The other day I was listening to this Easter song (thanks to my musical sister who sends me seasonal playlists).
“They all walked away, nothing to say. They just lost their dearest friend.
All that he said, now he was dead. So this was the way it would end.
The dreams they had dreamed were not what they seemed, now that he was dead and gone.
The garden, the jail, the hammer, the nail – how could a night be so long?”Guy Penrod
Of course, this is just a writer’s musings.
But I wonder. Did the disciples really think it was the end? Did they really think their dreams were over? If so, why didn’t Jesus tell them more?
What did Jesus tell them beforehand about the cross?
Wouldn’t it have been nice for them, if he had sat them down and categorically explained that he was going to be arrested in a garden? That he would be taken before the most powerful men in the country, mocked by a violent crowd, and beaten by the military?
More importantly, wouldn’t it have been nice if he had told them straight out, “Look, friends. I know this is hard for you to accept, but I’m not going to escape this time. I am going to die. But don’t be too discouraged, because I’ll be back.”
I find it fascinating to imagine what didn’t make it into the four Gospel accounts. Matthew, Mark, and Luke are particularly brief when it comes to the final discussions. We do know that he warned them that he would suffer many things. We know he told them someone would betray him, and that Peter would deny him.
There are a few options I can think of.
- He tried to tell them more, but they didn’t listen or couldn’t handle the details.
- He did tell them more, but they didn’t understand.
- He didn’t want want to tell them more.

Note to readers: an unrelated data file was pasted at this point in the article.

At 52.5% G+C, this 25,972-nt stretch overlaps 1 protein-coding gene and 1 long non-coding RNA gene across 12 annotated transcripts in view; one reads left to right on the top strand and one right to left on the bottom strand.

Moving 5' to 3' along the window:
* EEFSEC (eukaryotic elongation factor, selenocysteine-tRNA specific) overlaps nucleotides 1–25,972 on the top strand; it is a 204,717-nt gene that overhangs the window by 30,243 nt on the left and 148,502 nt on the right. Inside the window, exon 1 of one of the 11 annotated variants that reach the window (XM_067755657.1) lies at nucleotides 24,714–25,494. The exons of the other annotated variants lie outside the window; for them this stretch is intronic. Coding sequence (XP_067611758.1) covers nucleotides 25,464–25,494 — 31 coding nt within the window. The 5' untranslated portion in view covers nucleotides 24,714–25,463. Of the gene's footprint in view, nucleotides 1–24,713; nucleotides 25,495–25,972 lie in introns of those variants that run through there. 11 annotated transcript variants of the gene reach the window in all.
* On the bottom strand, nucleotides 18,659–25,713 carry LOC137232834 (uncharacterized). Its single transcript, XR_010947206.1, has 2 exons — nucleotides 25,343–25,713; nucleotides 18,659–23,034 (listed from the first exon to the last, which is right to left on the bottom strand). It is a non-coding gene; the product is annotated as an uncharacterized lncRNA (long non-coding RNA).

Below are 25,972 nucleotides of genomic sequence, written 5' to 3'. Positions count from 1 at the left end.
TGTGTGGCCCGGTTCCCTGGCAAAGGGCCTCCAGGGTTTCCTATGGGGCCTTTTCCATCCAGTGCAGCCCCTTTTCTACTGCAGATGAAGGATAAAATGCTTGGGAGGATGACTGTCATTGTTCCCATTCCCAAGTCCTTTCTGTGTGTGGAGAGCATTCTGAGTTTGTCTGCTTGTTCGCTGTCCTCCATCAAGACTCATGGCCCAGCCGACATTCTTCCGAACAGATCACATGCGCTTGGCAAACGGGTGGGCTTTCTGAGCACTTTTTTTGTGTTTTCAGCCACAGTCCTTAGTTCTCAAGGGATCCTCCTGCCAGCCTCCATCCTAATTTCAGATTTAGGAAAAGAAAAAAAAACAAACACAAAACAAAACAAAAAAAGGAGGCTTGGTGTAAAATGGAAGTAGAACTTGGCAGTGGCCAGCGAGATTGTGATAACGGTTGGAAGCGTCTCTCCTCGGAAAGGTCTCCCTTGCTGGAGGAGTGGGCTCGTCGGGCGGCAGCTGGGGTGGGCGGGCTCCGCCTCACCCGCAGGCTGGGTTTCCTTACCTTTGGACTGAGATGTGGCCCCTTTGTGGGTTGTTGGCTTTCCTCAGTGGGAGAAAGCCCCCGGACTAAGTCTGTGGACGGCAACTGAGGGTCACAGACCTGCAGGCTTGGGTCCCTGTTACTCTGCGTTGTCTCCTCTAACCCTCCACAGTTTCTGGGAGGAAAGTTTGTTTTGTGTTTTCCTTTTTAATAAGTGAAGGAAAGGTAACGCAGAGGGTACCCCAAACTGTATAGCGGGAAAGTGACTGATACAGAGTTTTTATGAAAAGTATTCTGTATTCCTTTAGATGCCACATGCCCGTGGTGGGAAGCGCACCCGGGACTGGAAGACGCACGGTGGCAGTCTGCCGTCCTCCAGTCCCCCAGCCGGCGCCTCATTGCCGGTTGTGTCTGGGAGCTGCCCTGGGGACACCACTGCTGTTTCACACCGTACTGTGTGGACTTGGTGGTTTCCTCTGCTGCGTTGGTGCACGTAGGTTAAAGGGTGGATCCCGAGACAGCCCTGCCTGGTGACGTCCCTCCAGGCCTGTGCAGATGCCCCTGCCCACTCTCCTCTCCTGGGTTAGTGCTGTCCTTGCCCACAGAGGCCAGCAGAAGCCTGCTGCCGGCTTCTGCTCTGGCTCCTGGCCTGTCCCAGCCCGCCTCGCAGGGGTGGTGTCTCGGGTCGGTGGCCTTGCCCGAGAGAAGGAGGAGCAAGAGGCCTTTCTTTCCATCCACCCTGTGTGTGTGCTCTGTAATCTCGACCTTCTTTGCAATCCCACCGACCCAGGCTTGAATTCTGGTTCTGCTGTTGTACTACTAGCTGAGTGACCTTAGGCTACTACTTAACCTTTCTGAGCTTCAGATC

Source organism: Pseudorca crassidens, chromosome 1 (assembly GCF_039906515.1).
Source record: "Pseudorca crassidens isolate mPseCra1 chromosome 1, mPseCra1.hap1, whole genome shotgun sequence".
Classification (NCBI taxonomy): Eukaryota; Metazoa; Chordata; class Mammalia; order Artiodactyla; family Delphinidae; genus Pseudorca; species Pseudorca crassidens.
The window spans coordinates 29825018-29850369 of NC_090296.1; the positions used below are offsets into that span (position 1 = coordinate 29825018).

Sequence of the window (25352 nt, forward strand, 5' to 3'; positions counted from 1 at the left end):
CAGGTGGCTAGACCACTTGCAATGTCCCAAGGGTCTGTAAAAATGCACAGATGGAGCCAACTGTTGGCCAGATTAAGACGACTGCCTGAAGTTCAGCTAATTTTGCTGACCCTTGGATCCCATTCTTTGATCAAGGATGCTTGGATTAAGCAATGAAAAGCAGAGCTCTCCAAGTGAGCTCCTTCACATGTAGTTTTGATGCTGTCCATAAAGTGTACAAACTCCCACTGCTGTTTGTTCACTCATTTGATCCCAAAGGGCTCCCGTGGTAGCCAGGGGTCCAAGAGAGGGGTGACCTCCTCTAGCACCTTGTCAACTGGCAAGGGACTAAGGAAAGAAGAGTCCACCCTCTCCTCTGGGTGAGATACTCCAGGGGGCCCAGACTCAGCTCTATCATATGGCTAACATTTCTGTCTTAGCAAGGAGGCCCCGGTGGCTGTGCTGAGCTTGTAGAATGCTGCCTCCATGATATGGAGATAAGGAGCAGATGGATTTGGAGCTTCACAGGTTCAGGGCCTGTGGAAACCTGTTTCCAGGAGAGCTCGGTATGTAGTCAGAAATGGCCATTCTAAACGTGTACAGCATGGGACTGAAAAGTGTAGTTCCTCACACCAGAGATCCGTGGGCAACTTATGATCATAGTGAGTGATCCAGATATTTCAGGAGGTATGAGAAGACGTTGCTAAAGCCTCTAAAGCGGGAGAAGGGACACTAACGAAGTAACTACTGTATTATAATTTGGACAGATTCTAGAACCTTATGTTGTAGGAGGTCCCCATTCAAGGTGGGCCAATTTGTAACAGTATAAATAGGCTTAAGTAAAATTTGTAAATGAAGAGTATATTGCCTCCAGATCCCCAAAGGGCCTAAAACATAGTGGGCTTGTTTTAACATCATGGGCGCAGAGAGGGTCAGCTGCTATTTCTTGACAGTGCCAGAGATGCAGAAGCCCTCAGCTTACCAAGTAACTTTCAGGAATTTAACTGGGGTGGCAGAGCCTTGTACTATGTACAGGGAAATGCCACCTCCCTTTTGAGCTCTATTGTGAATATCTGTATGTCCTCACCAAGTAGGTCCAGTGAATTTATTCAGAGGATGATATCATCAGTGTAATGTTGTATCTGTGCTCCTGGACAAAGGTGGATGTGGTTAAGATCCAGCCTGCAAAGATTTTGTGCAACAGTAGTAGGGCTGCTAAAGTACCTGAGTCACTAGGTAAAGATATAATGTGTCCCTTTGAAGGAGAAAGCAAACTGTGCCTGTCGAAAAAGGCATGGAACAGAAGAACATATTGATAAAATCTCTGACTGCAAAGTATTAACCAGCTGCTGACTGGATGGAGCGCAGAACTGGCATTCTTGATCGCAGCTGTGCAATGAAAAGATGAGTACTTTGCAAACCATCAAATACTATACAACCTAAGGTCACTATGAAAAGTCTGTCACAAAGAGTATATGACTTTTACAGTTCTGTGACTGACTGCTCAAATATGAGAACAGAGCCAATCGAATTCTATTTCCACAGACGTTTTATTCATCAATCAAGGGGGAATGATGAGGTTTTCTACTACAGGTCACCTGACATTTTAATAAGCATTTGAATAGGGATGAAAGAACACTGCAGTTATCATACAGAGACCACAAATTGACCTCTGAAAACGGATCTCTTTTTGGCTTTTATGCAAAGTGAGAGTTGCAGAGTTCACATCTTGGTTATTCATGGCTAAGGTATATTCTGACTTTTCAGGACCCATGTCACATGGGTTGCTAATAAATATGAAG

I sort of think that number three is the most accurate. He gave them clues and hints and promises, but avoided graphic details. But why?
Then I thought of things from Jesus’ perspective.
Why would Jesus not tell them more, for his own sake?
If I were about to embark on a terrible night, I think I would want my closest friends to know what was going to happen. I would want to be able to count on them to never leave. To be prepared with as much knowledge and training as possible. Maybe do some drills about how they would handle themselves when the mob came to the garden, or what he expected of them when he was being tried before Pilate.
I think I would want to be able to look over the heads of the mob – as Jesus did to Peter – and see that my people were faithfully sticking out the long night with me.
Instead, it was a mass disaster. When he looked over the crowd, Jesus saw Peter claiming that he didn’t even know who the man on trial was. But let’s not be too hard on Peter. He was there! John appears to have been there too, from his own account. The other ten were missing in action. One would hang himself.
It was a bad, bad, BAD night. And Jesus was almost completely alone.
Is it possible that Jesus intentionally withheld excessive details? That he purposefully kept from telling them what would happen on the cross?
How can anyone know? And what would be his reasons for delaying the information?
Maybe he knew that God’s plan rested on Satan not knowing what would happen. When Jesus rose from the dead, Satan realized that his master scheme had crumbled. Maybe if Jesus had told his disciples too much, Satan would have known it too.
Regardless, of his reasons, Jesus’ caution with the details to the people he knew best and loved most has enormous implications for our suffering today.
Have you ever had a bad night? Maybe even a bad, bad, BAD night. It might have been a bad few months, or a bad year or a bad decade.
So many times, things feel confusing. We don’t understand what is happening or why. Where is God? Why doesn’t he give us answers to our questions? Why didn’t he at least warn us that this was coming?
Maybe, it’s because He knows there is victory waiting at the end of your dark night too. Maybe He doesn’t want to spoil the plot by warning Satan that the best is yet to come. Maybe He longs to tell you all the details, but the time is not yet right.
Only He knows when the night will turn into day, and the shadows will vanish before the dawn.
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